Forbes pointed to the re­cent recla­ma­tion of an old Or­lando church, at 331 Cath­cart Ave. It had been con­sid­ered for de­mo­li­tion by the Catholic Diocese un­til a de­vel­oper pur­chased it and trans­formed it into Sam­sara lux­ury town­homes. Near Or­lando City Hall, Aloft Ho­tel re­pur­posed for­mer OUC of­fices near Or­lando City Hall in 2013 rather than build­ing anew. An­other of­ten-cited re­use project is de­vel­oper John Rife’s twist on an old Bap­tist Church near Bald­win Park. He re­pur­posed it as a col­lec­tion of re­tail­ers known as East End Mar­ket.

But recla­ma­tion doesn’t fit ev­ery­one’s bud­get.

“There is a sur­prise around ev­ery turn. Those “‘uh, oh’” mo­ments just add to the bot­tom line. The re­turn on in­vest­ment has to be that, by sav­ing it, you are cre­at­ing some value to the con­sumer,” Rife said. “There’s so lit­tle ar­chi­tec­tural his­tory that, what lit­tle we have, we have to hold onto.”

Ace Cafe owner Mark McKee said he saw few retro-style build­ings with char­ac­ter when he was scout­ing Or­lando lo­ca­tions a few years ago. Find­ing the old Leu build­ing was a fluke, he said.

Trans­form­ing the longne­glected struc­ture into a des­ti­na­tion cafe cost sub­stan­tially more and took about twice as long as it would have taken to build, he said.

City of­fi­cials said one of the build­ings on the prop­erty col­lapsed, fur­ther slow­ing the process. “For us, it was do­ing it in a way that was true to our brand. And we are in it for the long term and we be­lieve our guests ap­pre­ci­ate what we’ve done,” McKee said. “Any­body can build a new stucco build­ing.”

Preser­va­tion is some­times im­pos­si­ble, said Rob Nun­zi­ata, chief ex­ec­u­tive of­fi­cer of FBC Mort­gage.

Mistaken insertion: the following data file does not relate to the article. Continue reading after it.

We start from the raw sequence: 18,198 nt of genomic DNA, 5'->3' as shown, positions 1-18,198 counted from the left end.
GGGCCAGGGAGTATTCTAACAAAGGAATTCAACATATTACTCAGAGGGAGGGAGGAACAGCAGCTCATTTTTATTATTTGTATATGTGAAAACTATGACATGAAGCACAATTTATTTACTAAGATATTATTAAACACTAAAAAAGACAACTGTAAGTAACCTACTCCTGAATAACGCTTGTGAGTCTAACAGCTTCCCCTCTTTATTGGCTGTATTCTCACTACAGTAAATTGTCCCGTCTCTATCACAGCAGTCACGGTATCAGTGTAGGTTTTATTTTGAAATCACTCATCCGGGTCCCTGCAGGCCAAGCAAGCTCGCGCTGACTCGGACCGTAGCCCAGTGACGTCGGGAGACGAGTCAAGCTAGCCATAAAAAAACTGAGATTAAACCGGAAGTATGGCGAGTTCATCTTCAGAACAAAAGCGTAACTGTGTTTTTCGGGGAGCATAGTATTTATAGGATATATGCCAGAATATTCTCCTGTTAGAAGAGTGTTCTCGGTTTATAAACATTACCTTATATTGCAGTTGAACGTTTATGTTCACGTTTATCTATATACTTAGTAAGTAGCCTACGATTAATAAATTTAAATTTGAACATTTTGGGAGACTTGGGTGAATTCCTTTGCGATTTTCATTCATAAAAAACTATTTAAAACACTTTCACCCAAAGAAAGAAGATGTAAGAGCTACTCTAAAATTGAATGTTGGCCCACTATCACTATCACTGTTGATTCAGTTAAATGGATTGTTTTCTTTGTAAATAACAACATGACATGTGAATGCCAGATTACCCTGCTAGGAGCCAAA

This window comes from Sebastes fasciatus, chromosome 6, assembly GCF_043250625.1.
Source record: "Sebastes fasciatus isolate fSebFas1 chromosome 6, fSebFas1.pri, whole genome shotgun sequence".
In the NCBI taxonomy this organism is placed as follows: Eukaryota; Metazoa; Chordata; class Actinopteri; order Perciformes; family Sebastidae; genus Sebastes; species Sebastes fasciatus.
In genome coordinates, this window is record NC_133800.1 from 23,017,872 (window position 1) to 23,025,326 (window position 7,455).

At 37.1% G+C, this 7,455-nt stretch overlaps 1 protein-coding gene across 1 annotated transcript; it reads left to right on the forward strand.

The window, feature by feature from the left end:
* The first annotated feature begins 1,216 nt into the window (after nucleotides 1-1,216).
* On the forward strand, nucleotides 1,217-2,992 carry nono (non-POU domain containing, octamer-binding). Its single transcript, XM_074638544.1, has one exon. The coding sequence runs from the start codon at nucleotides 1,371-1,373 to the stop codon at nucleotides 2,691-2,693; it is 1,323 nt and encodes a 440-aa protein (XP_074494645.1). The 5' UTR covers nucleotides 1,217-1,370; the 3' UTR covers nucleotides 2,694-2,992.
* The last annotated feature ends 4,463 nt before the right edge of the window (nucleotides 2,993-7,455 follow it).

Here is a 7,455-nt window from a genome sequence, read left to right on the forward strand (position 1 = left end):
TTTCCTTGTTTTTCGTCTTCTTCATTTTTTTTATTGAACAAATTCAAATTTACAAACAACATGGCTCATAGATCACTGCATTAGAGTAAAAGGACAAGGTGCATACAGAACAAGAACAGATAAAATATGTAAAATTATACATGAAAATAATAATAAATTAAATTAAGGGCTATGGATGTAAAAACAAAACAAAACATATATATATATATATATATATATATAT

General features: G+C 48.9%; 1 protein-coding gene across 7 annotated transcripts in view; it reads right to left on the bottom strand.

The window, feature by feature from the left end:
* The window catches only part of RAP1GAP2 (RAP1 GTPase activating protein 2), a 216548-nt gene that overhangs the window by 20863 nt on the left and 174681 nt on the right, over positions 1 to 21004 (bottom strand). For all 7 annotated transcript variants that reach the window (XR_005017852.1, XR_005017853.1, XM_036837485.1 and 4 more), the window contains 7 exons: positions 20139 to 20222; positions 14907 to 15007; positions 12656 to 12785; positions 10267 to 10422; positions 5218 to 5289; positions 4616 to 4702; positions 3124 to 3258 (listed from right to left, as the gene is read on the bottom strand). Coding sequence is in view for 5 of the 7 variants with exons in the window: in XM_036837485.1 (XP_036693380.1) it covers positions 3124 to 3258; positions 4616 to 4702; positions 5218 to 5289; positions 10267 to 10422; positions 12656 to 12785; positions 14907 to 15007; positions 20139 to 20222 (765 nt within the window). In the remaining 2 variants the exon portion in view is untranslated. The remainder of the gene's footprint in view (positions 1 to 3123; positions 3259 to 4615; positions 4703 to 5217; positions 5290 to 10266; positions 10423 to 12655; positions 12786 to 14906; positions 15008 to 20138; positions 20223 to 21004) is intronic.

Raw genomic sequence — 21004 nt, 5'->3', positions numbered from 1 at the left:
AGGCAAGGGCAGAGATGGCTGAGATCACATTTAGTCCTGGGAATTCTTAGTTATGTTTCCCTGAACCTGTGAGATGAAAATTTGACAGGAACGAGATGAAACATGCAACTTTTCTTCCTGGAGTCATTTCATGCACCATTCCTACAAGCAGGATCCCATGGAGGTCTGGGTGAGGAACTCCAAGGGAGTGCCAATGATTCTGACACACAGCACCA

He was part of the group that pur­chased and ren­o­vated the up­per lev­els of the old bank build­ing at Church Street and Or­ange Av­enue, now home to Wal­greens.

“I love down­town. I’ve lived and worked here for­ever. You un­der­stand it’s a great place to live, but a lot of de­vel­op­ers don’t want to deal with the park­ing con­straints and va­grants. And to try to take old build­ings and ren­o­vate to to­day’s stan­dards is ask­ing a lot,” he said. “At some point, build­ings have a func­tional ob­so­les­cence. For a down­town, you need a mix of both — old and new.”


AF­TER: Ace Café, a hub for vin­tage-mo­tor­cy­cle and cus­tom-car events, opened in the Leu build­ing.


BE­FORE: Lo­cal busi­ness­man and civic leader Harry P. Leu owned this hard­ware and build­ing sup­ply shop.


AF­TER: In 2017, a Wal­greens store moved into the four-story build­ing that once housed the down­town bank.


BE­FORE: The First Na­tional Bank build­ing was de­signed by Or­lando ar­chi­tect Howard M. Reynolds dur­ing the Great De­pres­sion.


AF­TER: In 2013, the East End Mar­ket — in the build­ing that for­merly housed the church — opened in Or­lando’s Audubon Park neigh­bor­hood, of­fer­ing lo­cal culi­nary de­lights.

BE­FORE: The for­mer Cor­rine Drive Bap­tist Church was listed in a Novem­ber 2007 ad in the Or­lando Sentinel as “a step back in time to a church that still preaches the old-time gospel.”


AF­TER: In 2014, the ex­change build­ing be­came a hub for technology com­pa­nies, but re­cently went up for sale.


BE­FORE: The Church Street Ex­change Build­ing, shown here in the 1980s, once at­tracted droves of theme park tourists.